Pulp Literature is hosting a contest, judged by 50-Word Stories Hall of Famer Bob Thurber. Here’s some information from their website:
The Hummingbird Flash Fiction Prize
Got something short, sharp and snappy to tell? Wow us with your most economical and brilliant storytelling. This contest is for short fiction under 1000 words. Want feedback on your story? Get a professional critique from one of the Pulp Literature editors for only $15 more.
Contest opens: 1 May 2017
Deadline: 15 June 2017
Winners notified: 15 July 2017
Winners published in: Pulp Literature Issue 17, Winter 2018
First Prize: $300
Runner up: $75
Judge: Bob Thurber
Entry fee: $15
Editorial Critique: $15
Early Bird fee (before 15 May): $10
Entry fees include a 1-year digital subscription to Pulp Literature.
This contest is for previously unpublished short fiction up to 1000 words in length. Multiple entries welcome. Total entries limited to 300.
Being alone was the least of his worries. Looking out at the void, the emptiness was hypnotic, enticing him outside.
His crew was sadly gone and two years remained until his arrival. “But who will need rescuing by then?” he thought.
He switched the ship to autopilot just in case.
Hogarth placed a wildflower bouquet at the weathered roadside cross. He couldn’t read the stranger’s name, but he knew, in reversed circumstances, he’d want the same.
It was only through the flash of headlights and screeching tires that Hogarth realized the cross’s name was his, the date of death: today.
Scott is an Amazon best-selling author and short story writer. He lives and works in Texas with his wife & their two boys. You can connect with Scott and find links to his stories on his website
The Story of the Month is chosen from the Story of the Week winners announced from the past month.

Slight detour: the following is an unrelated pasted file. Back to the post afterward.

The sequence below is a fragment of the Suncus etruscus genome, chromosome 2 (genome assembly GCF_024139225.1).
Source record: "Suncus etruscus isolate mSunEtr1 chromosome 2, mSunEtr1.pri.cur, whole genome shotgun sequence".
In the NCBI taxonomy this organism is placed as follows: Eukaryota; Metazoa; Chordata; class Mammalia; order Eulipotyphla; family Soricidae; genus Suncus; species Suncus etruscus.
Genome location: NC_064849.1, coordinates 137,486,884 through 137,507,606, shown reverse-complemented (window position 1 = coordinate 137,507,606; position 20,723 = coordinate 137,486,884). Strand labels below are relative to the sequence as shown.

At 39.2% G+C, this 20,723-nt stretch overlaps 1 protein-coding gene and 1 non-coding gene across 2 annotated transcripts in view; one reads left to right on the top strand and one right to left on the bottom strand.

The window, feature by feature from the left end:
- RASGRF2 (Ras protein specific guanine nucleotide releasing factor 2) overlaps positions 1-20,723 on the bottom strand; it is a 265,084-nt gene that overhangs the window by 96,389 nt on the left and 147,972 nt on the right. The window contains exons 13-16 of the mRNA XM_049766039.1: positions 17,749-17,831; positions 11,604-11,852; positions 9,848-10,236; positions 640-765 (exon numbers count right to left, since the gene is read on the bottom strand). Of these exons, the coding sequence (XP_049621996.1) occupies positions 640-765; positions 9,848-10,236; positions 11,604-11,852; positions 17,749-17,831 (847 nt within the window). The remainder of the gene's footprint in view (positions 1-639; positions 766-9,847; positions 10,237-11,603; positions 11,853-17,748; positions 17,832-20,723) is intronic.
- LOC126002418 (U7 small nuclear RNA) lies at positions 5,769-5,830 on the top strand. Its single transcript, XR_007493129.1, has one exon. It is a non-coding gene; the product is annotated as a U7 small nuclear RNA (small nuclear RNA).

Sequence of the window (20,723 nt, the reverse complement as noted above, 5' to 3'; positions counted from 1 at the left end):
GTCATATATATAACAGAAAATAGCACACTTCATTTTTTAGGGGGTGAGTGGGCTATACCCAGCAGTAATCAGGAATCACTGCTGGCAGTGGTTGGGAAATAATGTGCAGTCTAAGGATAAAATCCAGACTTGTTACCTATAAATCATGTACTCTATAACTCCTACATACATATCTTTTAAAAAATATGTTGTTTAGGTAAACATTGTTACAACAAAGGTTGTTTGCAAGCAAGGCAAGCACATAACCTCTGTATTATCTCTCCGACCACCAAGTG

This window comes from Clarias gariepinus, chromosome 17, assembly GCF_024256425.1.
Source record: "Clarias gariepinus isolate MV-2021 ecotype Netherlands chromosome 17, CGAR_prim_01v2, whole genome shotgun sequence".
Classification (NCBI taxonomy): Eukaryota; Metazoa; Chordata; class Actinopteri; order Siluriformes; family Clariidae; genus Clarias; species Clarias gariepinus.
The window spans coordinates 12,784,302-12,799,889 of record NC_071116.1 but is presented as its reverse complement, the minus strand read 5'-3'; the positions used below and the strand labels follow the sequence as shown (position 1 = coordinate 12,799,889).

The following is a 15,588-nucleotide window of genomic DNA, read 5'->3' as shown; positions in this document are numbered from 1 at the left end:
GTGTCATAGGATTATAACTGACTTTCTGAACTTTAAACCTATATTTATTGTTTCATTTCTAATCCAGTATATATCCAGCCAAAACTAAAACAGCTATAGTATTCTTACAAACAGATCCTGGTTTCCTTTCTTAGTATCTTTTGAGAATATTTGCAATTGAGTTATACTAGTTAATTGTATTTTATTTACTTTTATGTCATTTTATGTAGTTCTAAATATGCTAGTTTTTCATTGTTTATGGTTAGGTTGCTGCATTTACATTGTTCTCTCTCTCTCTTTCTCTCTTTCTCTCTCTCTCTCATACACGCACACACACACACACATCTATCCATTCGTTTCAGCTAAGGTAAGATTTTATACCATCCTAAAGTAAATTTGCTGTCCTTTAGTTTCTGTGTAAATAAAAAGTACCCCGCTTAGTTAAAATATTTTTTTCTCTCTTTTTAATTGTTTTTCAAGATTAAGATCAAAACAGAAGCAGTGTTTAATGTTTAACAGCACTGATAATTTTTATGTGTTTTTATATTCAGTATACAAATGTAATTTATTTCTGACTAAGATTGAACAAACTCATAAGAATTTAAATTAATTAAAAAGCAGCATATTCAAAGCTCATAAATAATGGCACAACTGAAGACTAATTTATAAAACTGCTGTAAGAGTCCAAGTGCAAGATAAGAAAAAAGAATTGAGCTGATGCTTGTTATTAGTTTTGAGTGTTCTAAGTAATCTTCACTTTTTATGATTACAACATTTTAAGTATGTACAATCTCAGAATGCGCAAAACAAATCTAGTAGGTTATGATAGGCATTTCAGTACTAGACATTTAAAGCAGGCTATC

The finalists for May were:
Look Upon My Works by Bill Cox
The fortune-teller’s daugher, pt. 1 by Guy Preston
My Father, in Worcester, Massachussets by Jennifer L. Freed
Uncle Clifford by Margaret McGoverne
The winner of the May 2017 Story of the Month, and the $10 prize, is…
My Father, In Worcester, Massachusetts
The depth of this story is well matched by the beautiful delivery of its final words.
The story of the week for June 5 to 9 is…
Isn’t She Lovely by Suzan Lozano
God awoke in a restless state. Something was not right yet. God watched Adam and Eve frolicking in the garden. Perhaps one more creature, something simple and resilient, something that would survive the humans if they actually managed to blow everything up.
God slipped two cockroaches under the garden gate.
Robbie Gamble identifies primarily as a poet. When not obsessing about image and line breaks, he works as a nurse practitioner caring for homeless people in Boston, Massachusetts.
it’s been three days since your funeral
a white-crown sparrow pecks incessantly at the patio door,
wings fluttering madly to remain airborne, feet flailing the air
i blow a kiss, smile through fresh currents of briny dew and wave just as madly until,
satisfied, you fly away
one last time
Craig W. Steele lives in the lake-effect snow belt of northwestern Pennsylvania where, by day, he’s a university biology professor. He enjoys writing both short fiction and poetry and dreams of becoming a widely-read unknown writer.
She told me that she’d do anything for fifty bucks.
She was shocked by my suggestion, but a deal’s a deal, and I made her do it. We played chess, and I won all three games.
I’d better not tell my wife. She’s a grandmaster, and she just wouldn’t understand.
Harry Demarest has had 20 of his 50-word stories and a few longer pieces published. He has been playing tournament chess for years, and once played chess all night with a hitchhiker he picked up in Albuquerque.
It’s freezing, the air crisp. The moon… she rises slowly, her blue light washing over me, calling me.
I take out my guitar. I begin with arpeggios. Simple, I know… but soon, faint waves of violet, then teal, then orange dance in the sky.
Her hue warms, as does mine.
Joey realizes that the violin or piano may be the traditional choice of instruments in these circumstances but he can’t play those. If he tried, her ears would bleed and she would run away. Of course, she might do that anyway. Either way, you can visit him at joeytoey.com
The procession stomped past, kicking up red sand. Participants dressed in blue and green, holding banners in remembrance of Planet Earth, singing old songs.
Annie squeezed her grandmother’s hand.
“Nana. What are we celebrating?”
“It’s been fifty years since we had to leave,” she replied, gazing at the empty sky.
David Turton is a fiction author, flitting between science fiction, post-apocalyptic horror and straight-up terror. Look out for his published work across various online publications as well as a forthcoming Body Horror Anthology due in late 2017.